Boilers vs. Heat Pumps
In this article we compare traditional fossil fuel burning boilers to Air Source Heat Pumps. Currently in the UK, little is known about the benefits of installing an Air Source Heat Pump. We are woefully behind our European cousins when it comes to the future of heating our homes, so here’s a simple comparison of the 4 factors that matter most to help you to chose the best way to heat your home:
1. Which is the most efficient and which will save you money?
2. How long does they last?
3. How much do they cost to install?
4. How much do they cost to run?
A modern boiler can be up to 92% efficient, whereas the older models that are in most homes will be around 50-75% efficient. To put it simply, energy wasted is money wasted.
Air Source Heat Pumps are around 350% efficient. Which means that you could make considerable savings.
You might be wondering how something can be 350% efficient. This figure reflects the amount of energy that goes in a system compared to the amount of heat energy that comes out.
If you put 1KW of Gas or Oil into a boiler it’ll give you 0.9kW of heat. This equals 90% efficiency
If you put 1KW of Electricity into an ASHP it’ll give you 3.5kW of heat. This equals 350% efficiency. Source Greenmatch
Lifespan And Maintenance
Typically, a Gas or Oil boiler will last 8 – 12 years with regular service and maintenance.
A yearly emissions check is required to ensure against the risk of carbon monoxide poisoning from a boiler. In addition to this, you should have a Carbon Monoxide alarm installed in your home for your family’s safety.
Oil boilers can require additional maintenance when they run out of fuel as they require an engineer to call and bleed the system before it’ll work again. This can leave you without central heating for up to 4 days.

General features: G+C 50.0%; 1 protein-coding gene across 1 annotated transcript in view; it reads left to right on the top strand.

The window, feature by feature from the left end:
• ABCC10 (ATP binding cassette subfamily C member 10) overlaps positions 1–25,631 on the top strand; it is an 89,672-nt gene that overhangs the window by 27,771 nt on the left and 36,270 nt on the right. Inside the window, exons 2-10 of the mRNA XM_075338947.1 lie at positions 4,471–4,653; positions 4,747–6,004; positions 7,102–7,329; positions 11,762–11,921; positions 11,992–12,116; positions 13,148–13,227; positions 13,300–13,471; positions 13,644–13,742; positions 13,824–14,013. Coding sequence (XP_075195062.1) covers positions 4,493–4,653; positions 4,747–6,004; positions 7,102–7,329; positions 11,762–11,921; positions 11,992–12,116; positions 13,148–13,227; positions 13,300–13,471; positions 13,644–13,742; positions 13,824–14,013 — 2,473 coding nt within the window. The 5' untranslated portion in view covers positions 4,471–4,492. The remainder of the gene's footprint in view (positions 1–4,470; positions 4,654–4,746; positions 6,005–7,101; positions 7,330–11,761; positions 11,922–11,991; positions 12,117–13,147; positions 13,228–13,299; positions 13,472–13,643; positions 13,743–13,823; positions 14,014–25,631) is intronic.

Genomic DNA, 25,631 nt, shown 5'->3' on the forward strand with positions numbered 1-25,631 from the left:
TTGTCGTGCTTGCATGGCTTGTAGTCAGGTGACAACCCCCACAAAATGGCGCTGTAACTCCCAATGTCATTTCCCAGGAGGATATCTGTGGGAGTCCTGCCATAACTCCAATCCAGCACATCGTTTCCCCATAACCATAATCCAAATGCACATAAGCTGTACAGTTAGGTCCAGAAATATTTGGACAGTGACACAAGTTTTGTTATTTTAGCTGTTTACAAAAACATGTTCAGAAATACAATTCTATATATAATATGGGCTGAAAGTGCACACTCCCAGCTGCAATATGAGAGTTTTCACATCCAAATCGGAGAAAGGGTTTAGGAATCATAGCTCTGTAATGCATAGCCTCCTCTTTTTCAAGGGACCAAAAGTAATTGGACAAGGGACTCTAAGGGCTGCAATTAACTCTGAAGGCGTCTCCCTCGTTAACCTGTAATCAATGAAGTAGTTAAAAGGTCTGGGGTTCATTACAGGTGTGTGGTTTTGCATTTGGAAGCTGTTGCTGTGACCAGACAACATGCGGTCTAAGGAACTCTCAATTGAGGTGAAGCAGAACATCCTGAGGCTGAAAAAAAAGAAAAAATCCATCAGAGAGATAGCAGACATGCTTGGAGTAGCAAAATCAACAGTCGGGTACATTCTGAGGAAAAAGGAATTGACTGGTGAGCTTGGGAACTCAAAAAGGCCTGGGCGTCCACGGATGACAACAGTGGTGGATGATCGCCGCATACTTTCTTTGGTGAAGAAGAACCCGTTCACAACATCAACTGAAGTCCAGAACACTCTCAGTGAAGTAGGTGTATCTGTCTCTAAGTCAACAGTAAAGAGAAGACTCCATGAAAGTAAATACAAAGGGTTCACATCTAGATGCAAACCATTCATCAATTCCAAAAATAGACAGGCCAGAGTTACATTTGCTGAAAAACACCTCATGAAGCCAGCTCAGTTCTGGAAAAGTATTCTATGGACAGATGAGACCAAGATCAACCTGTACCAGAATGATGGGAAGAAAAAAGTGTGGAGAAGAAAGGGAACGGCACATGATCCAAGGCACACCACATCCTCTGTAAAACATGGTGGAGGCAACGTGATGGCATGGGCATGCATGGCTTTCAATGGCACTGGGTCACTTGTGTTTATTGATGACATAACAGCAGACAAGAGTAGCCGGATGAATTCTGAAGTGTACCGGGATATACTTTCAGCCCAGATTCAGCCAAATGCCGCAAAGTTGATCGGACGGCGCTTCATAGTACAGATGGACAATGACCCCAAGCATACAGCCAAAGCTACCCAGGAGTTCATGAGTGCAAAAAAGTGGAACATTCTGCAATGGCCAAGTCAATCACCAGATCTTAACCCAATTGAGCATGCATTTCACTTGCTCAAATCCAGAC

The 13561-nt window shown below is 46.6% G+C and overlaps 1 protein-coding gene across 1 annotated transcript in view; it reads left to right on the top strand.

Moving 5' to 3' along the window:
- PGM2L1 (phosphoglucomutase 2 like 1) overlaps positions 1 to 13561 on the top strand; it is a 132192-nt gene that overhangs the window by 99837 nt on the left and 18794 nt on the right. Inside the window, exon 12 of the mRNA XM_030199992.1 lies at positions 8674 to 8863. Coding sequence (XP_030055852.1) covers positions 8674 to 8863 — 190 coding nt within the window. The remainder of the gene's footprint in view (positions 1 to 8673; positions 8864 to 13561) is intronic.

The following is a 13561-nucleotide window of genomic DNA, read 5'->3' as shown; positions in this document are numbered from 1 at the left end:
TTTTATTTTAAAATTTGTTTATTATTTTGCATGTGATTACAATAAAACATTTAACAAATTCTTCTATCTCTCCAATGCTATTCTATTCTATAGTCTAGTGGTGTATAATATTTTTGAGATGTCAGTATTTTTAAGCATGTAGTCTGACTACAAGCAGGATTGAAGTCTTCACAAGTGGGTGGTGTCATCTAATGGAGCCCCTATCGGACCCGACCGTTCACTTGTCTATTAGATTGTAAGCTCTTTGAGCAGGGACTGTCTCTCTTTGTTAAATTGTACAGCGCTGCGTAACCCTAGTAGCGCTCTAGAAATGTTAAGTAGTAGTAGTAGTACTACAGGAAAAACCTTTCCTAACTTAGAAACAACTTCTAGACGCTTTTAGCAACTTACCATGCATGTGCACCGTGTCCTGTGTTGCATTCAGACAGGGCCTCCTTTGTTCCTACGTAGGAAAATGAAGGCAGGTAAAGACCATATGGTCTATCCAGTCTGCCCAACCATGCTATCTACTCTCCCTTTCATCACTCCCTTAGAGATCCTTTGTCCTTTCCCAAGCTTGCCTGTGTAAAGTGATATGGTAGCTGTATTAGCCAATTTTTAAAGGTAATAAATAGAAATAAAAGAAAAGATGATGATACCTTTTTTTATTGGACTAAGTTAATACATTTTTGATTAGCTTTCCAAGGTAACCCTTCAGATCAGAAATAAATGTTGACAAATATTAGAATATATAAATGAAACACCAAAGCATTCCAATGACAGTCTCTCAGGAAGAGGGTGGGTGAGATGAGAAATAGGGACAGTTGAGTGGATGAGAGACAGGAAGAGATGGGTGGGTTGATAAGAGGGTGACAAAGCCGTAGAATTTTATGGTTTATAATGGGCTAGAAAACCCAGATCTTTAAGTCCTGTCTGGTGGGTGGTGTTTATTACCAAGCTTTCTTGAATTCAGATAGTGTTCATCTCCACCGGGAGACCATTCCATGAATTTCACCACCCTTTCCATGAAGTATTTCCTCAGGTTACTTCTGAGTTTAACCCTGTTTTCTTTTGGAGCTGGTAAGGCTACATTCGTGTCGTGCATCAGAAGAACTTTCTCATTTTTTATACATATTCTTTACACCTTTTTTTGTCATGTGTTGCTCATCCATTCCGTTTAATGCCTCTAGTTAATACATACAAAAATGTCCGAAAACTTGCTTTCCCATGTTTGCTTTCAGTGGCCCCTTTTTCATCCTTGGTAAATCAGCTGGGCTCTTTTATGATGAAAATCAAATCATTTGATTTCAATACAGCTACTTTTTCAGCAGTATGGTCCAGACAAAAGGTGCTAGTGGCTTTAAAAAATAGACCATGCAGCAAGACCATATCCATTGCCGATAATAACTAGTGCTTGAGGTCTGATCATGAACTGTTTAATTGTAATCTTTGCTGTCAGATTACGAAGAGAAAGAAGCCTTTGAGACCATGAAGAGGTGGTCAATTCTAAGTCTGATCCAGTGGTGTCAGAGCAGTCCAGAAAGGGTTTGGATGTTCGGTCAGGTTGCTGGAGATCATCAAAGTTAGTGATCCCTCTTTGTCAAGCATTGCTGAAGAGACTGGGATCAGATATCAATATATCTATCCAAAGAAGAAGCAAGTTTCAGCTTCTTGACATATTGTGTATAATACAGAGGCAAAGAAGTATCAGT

A Good quality Air Source Heat Pump Can Last Up to 25 years. Since they have very few moving parts its recommended that you have it serviced once a year however it is not always necessary.
A visual check and external clean carried out by the homeowner is often sufficient.
Since an Air Source Heat Pumps does not burn fossil fuel, there is no risk of carbon monoxide poisoning and no need for any kind of alarm system in your home.
On average, the installation cost of a replacement
boiler is between £2,500-£4,500, depending on the type and size of the boiler, whether any additional work is required, and the labour involved.
The initial capital outlay for an Air Source Heat Pump is higher than a boiler, with the average cost being around £15,000. However, the new government incentive BUS (Boiler Upgrade Scheme) means you can now save £5,000 off your upfront costs!
At the time of writing, Gas prices have dipped but remain higher than they have been over the last 4 years. The price of oil dropped to a very brief low at the end of April 2020 and then climbed back up over the following months. Even with the price of fossil fuel at a temporary low they remain considerably more expensive when compared to a heat pump.
With a heat pump your not burning any fuel, you’re merely using electricity to power a compressor within the Heat Pump unit.
The actual heat energy is collected from the cost-free air outdoors.
Due to the coefficient of performance being over 1:3, resulting in more than 3kW of heat being produced for every 1kW of electricity consumed, you can expect savings of between 40-75% compared to fossil fuels.
Is There A Winner?
When it comes down to the factors that matter most, a heat pump comes out on top every time. Especially when combined with the benefit of saving £5,000 upfront with the Boiler Upgrade Scheme (BUS).
The running costs of a heat pump are significantly lower than any other heating system. Its lifespan exceeds that of a boiler and rarely needs to be serviced. Since it burns no fossil fuels there is no risk of carbon monoxide poisoning either.
To top it off, the government has issued a ban on all new boilers from 2025. This means that if you choose to get a boiler, by 2025 parts will become scarce and repairs more expensive, leading to an even higher running cost.